Now for a couple more song composers. Alan Colville's ballads were popular in the years after the last war; we may instance The New World Over the Hill, Welcome My Dear and A Blackbird in the Dawn. Herbert Oliver, active from before the Great War, until after World War II, was one of the more prolific writers of popular songs around at that period. Among his popular titles were Down Vauxhall Way, London Pride, Spreading the News, The Sentinel, Gretna Green, Red Rose of England, Love Divine, Round the Galley Fire, Land of the Harlequin, The Call and The Ball at the Great St James'. Some of them were gathered into collections - London Echoes, Lyrics of London, Songs of Old London, The Cries of Old London, Songs of the Orient, Songs of the Devon Moors, Songs of the Northern Hills and Songs of a Vivandiere and the 'operette cycle' The Belle of the Ball - or, transcribed by other hands, became popular orchestral numbers. An example is Lady Betty's Gavotte, arranged by Sydney Baynes from Down Vauxhall Way.

Four pianists now. Norman Fraser, born in 1904, often, as in his Suite of Six Short Pieces, sought to include South American rhythms in his work. Other titles included Medaillon Retrouvé and the signature tune for BBC Radio's 'The Smith Family'. Robert S. Thornton, about whom I know little but who seems to have been active during the thirties, forties and fifties is worthy of mention not least for the intriguing titles his attractive piano miniatures bear: The Butterfly's Flirtation, Freddie Frog's Frolic, Wind Whispers, Peach Blossom, Mistress Blue Eyes, Jackanapes, Dance of the Dragonflies, Silver Shoes and Legions of the Air, this last a march. Walter Landauer, one half of the Rawicz and Landauer piano duo popular in the post-1945 period also composed, his output including Vienna Concerto for piano and orchestra and the piano solos Gamine, Summer Rain and Echo Waltz. The fourth pianist is Robert Keys, still alive and living in Dorset, who was repetiteur for the English Opera Group 1948-53 and subsequently worked for the Royal Opera House, Covent Garden. He was involved at various times with light music either side of the Second War. His compositions, all early and originally mainly for piano, include Slumber Song, Temperamental Triplets, City Centre, Frenzied Fingers and 5.15, the latter being the signature tune, composed in 1936, of the pre-war North Regional Children's Hour programme, fondly remembered by the writer.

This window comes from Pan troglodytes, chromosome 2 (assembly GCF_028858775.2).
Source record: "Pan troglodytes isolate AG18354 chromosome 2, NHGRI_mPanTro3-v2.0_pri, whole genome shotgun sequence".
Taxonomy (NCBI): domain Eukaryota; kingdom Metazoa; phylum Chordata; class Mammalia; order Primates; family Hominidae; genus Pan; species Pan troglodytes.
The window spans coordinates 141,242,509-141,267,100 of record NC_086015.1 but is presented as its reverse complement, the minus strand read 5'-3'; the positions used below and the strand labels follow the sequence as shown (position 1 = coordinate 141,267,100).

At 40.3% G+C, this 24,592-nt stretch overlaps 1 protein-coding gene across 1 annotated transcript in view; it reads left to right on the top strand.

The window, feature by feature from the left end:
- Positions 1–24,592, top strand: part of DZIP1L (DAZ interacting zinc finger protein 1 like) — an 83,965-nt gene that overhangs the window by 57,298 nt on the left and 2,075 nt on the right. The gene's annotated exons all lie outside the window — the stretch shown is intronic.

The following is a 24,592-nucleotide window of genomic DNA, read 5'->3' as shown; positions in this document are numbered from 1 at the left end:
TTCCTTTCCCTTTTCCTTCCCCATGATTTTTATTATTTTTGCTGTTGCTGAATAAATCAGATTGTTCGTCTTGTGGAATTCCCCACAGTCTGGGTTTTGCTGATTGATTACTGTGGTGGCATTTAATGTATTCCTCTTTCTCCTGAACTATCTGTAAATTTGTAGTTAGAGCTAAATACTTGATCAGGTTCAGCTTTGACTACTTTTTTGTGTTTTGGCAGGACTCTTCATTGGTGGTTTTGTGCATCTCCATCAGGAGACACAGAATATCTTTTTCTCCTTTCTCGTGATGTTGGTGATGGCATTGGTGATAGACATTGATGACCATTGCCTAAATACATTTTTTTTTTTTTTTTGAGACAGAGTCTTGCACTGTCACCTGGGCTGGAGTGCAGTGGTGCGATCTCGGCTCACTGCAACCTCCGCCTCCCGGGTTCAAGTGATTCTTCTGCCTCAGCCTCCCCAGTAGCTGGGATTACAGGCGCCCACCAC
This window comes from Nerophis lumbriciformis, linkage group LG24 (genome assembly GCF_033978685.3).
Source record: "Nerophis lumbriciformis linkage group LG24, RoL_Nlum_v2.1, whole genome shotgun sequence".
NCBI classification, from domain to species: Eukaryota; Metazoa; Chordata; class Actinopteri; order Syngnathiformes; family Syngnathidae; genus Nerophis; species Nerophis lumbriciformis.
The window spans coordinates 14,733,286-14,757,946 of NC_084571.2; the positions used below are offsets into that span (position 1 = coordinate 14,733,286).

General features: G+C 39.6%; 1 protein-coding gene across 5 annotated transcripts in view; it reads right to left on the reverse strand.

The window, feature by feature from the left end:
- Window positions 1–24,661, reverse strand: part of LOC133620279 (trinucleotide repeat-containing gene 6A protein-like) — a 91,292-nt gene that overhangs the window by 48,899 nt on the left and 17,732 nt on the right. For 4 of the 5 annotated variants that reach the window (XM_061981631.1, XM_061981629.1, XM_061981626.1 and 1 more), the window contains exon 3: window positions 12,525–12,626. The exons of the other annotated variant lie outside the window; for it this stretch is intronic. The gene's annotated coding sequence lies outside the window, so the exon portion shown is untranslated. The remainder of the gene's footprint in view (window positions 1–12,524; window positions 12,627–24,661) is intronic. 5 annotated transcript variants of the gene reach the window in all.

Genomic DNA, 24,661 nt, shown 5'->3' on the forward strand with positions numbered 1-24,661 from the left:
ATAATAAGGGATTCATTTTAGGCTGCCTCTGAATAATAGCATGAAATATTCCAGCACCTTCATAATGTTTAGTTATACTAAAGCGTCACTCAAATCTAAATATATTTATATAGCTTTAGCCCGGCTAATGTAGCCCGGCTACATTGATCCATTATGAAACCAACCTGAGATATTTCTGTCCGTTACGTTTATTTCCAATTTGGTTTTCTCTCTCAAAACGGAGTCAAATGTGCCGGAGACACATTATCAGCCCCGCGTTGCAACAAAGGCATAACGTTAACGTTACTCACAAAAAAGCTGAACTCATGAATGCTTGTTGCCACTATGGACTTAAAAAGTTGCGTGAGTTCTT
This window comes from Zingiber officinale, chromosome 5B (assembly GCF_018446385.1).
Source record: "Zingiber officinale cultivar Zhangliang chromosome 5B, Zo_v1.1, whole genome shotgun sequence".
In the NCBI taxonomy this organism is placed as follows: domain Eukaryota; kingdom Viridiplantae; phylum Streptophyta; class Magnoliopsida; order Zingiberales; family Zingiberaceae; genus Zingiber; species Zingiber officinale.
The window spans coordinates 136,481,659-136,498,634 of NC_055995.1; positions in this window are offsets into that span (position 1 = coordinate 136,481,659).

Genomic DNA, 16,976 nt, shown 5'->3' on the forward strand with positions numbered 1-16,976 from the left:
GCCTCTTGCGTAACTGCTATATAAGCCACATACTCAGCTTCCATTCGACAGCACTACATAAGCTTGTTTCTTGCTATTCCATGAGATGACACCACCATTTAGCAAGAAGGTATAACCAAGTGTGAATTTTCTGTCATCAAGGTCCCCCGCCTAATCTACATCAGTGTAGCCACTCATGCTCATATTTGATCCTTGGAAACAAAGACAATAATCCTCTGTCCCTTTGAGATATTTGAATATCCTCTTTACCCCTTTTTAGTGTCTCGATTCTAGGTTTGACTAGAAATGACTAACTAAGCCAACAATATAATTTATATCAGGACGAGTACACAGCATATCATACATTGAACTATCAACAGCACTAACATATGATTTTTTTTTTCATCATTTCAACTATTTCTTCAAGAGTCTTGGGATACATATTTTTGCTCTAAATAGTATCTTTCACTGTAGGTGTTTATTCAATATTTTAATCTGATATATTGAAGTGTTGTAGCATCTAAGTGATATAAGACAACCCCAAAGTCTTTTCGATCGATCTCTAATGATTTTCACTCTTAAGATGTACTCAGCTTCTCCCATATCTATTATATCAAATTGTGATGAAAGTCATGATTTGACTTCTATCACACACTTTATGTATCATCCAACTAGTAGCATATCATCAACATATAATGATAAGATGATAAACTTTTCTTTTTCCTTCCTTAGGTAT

Our 'military band' representative in this Garland is Wing Commander Barrie Hingley OBE, recently retired as Principal Director of Music RAF, a post he assumed in 1989. He has produced many marches and arrangements for the service, also longer pieces like the Nativity ballet. Colin Hand (born 1929) has also composed much more music suitable for military or concert band (South Bank Sketches, Shantasia etc). His light, eclectic idiom has also been exercised in other music, vocal, choral and instrumental, and much of this is suitable for students. Recorders have been particularly favoured, in compositions like Petite Suite Champetre, Festival Overture and - yet another light topographical suite - the Fenland Suite.

Finally I revert to an organist composer, a cathedral organist this time, in the shape of Sir Alfred Herbert Brewer (1865-1928), latterly organist of Gloucester Cathedral (1896-1928) and friendly with Elgar, who scored one of his major festival cantatas. Besides this and choral music Brewer write many pieces of light music: for orchestra, Springtime and the two pieces Age and Youth; for organ, the Marche Héroïque, which has received a number of recordings recently; and for voice, ballads like The Fairy Pipers, Dolly, Ninetta, There Was a Lady and The Wishing Well.

© Philip L. Scowcroft.

 

 

 

Enquiries to Philip at

8 Rowan Mount

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Philip's book 'British Light Music Composers' (ISBN 0903413 88 4) is currently out of print.

E-mail enquiries (but NOT orders) can be directed to Rob Barnett at rob.barnett1@btinternet.com